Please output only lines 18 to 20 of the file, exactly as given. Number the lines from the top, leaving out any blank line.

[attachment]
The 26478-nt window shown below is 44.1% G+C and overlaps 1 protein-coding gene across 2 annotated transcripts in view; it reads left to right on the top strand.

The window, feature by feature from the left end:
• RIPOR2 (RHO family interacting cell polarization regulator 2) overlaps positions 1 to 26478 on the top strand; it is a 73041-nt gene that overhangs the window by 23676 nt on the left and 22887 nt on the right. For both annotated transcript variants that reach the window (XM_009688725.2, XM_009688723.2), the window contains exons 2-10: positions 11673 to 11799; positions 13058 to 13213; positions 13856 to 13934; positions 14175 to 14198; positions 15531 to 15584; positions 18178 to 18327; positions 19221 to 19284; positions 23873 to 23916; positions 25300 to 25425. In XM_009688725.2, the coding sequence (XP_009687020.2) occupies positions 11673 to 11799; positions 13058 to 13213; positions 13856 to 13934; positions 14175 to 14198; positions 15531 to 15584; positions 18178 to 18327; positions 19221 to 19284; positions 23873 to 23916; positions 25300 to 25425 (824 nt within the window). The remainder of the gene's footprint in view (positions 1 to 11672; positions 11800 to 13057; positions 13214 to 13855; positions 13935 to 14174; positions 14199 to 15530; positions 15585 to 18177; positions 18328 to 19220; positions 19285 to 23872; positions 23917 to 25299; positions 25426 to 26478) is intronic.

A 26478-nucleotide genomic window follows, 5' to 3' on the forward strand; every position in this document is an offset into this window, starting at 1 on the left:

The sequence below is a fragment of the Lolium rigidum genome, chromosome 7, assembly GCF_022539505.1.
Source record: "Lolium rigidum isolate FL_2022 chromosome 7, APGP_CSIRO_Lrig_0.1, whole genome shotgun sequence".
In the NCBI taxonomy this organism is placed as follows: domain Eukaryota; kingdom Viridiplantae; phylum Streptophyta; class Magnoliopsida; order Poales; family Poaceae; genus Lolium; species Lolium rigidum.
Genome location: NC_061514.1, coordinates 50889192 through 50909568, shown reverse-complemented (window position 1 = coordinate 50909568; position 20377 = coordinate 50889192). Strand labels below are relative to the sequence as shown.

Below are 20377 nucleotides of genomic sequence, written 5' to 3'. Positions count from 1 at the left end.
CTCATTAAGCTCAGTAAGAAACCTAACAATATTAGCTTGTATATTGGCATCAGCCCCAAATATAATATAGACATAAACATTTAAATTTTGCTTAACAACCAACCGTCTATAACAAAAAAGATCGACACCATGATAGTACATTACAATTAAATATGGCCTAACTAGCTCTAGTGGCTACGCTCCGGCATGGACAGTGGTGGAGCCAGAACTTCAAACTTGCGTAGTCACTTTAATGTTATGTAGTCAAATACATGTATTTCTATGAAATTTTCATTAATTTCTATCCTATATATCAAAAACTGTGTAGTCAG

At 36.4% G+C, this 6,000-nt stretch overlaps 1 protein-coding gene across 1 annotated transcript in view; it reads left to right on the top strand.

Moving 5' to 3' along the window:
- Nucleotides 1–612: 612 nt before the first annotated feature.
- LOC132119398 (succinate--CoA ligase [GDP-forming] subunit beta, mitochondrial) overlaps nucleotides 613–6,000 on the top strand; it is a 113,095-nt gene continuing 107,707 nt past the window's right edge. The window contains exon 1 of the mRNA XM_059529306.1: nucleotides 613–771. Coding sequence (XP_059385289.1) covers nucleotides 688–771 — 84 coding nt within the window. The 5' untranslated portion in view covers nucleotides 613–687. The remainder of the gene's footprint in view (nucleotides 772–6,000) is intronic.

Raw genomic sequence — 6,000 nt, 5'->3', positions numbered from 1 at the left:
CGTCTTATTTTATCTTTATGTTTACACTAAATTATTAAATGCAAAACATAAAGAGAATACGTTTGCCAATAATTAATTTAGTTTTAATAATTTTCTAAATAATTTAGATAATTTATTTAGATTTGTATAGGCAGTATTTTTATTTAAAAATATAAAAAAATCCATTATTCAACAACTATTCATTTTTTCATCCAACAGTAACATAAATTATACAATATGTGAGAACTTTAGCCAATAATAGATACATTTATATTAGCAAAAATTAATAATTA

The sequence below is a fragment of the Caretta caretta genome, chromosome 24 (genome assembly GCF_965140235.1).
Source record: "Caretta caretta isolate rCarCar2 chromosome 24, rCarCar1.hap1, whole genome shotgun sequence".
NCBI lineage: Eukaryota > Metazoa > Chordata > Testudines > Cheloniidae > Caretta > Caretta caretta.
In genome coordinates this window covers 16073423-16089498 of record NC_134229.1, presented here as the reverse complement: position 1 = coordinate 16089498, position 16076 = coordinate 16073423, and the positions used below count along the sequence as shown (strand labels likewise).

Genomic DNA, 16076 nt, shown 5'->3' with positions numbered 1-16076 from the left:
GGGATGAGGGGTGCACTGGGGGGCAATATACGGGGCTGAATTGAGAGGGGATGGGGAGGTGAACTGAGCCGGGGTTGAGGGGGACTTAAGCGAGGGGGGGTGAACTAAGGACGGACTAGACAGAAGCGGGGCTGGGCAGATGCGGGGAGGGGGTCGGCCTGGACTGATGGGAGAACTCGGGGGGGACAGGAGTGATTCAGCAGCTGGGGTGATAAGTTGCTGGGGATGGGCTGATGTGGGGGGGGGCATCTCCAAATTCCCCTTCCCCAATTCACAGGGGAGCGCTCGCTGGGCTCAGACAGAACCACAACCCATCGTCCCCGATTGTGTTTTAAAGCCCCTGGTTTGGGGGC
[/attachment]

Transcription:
Source record: "Caretta caretta isolate rCarCar2 chromosome 24, rCarCar1.hap1, whole genome shotgun sequence".
NCBI lineage: Eukaryota > Metazoa > Chordata > Testudines > Cheloniidae > Caretta > Caretta caretta.
In genome coordinates this window covers 16073423-16089498 of record NC_134229.1, presented here as the reverse complement: position 1 = coordinate 16089498, position 16076 = coordinate 16073423, and the positions used below count along the sequence as shown (strand labels likewise).